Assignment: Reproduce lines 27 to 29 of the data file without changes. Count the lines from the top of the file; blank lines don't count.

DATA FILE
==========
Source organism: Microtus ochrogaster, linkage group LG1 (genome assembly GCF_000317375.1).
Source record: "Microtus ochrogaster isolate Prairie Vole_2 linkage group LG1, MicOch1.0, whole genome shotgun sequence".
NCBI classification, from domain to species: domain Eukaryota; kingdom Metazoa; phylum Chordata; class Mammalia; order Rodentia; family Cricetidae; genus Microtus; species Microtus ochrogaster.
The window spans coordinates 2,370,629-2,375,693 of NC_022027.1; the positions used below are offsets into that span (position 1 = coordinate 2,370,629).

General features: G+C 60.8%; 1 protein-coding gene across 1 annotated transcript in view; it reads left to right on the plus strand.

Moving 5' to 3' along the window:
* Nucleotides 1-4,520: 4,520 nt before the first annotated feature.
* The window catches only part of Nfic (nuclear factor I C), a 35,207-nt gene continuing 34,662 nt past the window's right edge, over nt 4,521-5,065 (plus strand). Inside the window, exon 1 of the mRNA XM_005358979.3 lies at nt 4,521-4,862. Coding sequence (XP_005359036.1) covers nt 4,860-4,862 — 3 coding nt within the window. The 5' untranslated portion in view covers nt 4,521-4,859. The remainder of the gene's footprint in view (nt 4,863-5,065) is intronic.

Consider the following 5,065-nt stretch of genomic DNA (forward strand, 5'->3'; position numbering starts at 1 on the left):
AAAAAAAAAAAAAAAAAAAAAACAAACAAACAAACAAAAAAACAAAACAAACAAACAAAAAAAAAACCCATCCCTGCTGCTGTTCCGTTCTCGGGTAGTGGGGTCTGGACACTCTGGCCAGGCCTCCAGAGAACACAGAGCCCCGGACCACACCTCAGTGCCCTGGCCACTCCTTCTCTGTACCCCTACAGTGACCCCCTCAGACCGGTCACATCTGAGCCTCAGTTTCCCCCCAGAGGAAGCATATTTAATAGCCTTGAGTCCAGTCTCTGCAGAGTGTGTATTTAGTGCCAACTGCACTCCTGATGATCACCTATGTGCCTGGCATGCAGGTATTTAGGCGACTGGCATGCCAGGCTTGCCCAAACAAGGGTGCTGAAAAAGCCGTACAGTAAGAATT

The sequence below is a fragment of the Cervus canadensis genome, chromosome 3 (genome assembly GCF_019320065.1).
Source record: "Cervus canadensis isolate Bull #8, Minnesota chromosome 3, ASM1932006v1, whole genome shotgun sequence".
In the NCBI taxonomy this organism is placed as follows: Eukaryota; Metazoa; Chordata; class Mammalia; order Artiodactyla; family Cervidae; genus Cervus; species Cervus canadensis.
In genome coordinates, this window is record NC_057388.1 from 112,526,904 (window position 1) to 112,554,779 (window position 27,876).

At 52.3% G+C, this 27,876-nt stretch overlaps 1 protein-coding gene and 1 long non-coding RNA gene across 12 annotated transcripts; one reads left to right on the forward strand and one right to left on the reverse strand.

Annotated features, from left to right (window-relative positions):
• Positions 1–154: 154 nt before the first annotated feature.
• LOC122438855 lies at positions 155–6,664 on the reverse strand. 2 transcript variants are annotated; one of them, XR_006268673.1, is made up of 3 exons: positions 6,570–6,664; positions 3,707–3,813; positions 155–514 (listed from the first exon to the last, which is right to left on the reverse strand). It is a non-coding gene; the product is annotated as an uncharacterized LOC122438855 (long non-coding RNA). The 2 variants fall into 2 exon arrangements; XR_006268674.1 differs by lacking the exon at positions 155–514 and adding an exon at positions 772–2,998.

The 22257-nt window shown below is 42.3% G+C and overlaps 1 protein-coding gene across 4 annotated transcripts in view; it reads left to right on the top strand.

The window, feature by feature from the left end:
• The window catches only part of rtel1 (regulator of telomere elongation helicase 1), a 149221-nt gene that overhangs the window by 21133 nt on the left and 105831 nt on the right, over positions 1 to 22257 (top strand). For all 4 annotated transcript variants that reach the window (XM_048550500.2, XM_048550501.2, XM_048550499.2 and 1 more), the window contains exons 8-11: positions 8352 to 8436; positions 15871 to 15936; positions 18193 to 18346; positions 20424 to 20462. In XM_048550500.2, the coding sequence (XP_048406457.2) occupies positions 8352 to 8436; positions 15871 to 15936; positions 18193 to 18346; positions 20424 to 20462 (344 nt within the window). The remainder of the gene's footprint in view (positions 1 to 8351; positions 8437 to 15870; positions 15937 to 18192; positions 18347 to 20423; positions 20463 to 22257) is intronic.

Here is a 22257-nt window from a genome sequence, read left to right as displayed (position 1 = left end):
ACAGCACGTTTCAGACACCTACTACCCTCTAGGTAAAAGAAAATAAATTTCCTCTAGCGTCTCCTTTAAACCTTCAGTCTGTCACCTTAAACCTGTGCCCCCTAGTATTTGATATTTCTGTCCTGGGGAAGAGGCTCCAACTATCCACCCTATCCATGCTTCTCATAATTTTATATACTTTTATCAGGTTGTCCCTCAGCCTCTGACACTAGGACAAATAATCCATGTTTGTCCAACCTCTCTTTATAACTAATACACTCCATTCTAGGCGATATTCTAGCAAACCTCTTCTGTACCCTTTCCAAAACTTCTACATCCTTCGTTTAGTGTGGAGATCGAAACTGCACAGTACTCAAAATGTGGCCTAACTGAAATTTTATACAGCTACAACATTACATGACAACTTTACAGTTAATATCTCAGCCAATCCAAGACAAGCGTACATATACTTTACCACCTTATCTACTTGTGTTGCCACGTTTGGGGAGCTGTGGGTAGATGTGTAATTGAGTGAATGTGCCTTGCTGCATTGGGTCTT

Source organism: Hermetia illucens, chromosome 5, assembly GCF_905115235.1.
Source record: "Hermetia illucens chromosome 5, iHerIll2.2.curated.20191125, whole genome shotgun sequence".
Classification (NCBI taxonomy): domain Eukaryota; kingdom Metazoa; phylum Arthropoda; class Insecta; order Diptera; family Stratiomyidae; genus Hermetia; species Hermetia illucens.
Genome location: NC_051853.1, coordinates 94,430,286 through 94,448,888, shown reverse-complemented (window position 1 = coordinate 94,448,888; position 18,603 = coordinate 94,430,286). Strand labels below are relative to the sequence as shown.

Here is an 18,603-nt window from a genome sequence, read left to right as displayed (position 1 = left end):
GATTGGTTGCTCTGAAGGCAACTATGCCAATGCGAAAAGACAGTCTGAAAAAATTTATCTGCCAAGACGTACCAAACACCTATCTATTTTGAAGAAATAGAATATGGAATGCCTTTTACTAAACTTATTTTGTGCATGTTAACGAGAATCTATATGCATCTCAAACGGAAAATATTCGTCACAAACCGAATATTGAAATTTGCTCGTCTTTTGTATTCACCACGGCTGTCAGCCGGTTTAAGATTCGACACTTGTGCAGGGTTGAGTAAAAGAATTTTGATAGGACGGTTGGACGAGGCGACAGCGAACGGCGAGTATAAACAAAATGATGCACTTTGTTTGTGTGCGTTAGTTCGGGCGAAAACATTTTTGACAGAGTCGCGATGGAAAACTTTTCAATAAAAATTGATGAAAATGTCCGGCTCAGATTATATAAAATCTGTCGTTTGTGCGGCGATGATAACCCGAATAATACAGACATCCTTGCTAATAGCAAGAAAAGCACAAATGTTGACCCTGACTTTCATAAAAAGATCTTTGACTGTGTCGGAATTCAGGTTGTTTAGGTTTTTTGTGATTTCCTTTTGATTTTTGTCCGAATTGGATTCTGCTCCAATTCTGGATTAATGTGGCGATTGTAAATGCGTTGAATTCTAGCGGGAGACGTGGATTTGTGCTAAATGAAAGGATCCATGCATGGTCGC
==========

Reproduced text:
Genome location: NC_051853.1, coordinates 94,430,286 through 94,448,888, shown reverse-complemented (window position 1 = coordinate 94,448,888; position 18,603 = coordinate 94,430,286). Strand labels below are relative to the sequence as shown.

Here is an 18,603-nt window from a genome sequence, read left to right as displayed (position 1 = left end):
GATTGGTTGCTCTGAAGGCAACTATGCCAATGCGAAAAGACAGTCTGAAAAAATTTATCTGCCAAGACGTACCAAACACCTATCTATTTTGAAGAAATAGAATATGGAATGCCTTTTACTAAACTTATTTTGTGCATGTTAACGAGAATCTATATGCATCTCAAACGGAAAATATTCGTCACAAACCGAATATTGAAATTTGCTCGTCTTTTGTATTCACCACGGCTGTCAGCCGGTTTAAGATTCGACACTTGTGCAGGGTTGAGTAAAAGAATTTTGATAGGACGGTTGGACGAGGCGACAGCGAACGGCGAGTATAAACAAAATGATGCACTTTGTTTGTGTGCGTTAGTTCGGGCGAAAACATTTTTGACAGAGTCGCGATGGAAAACTTTTCAATAAAAATTGATGAAAATGTCCGGCTCAGATTATATAAAATCTGTCGTTTGTGCGGCGATGATAACCCGAATAATACAGACATCCTTGCTAATAGCAAGAAAAGCACAAATGTTGACCCTGACTTTCATAAAAAGATCTTTGACTGTGTCGGAATTCAGGTTGTTTAGGTTTTTTGTGATTTCCTTTTGATTTTTGTCCGAATTGGATTCTGCTCCAATTCTGGATTAATGTGGCGATTGTAAATGCGTTGAATTCTAGCGGGAGACGTGGATTTGTGCTAAATGAAAGGATCCATGCATGGTCGC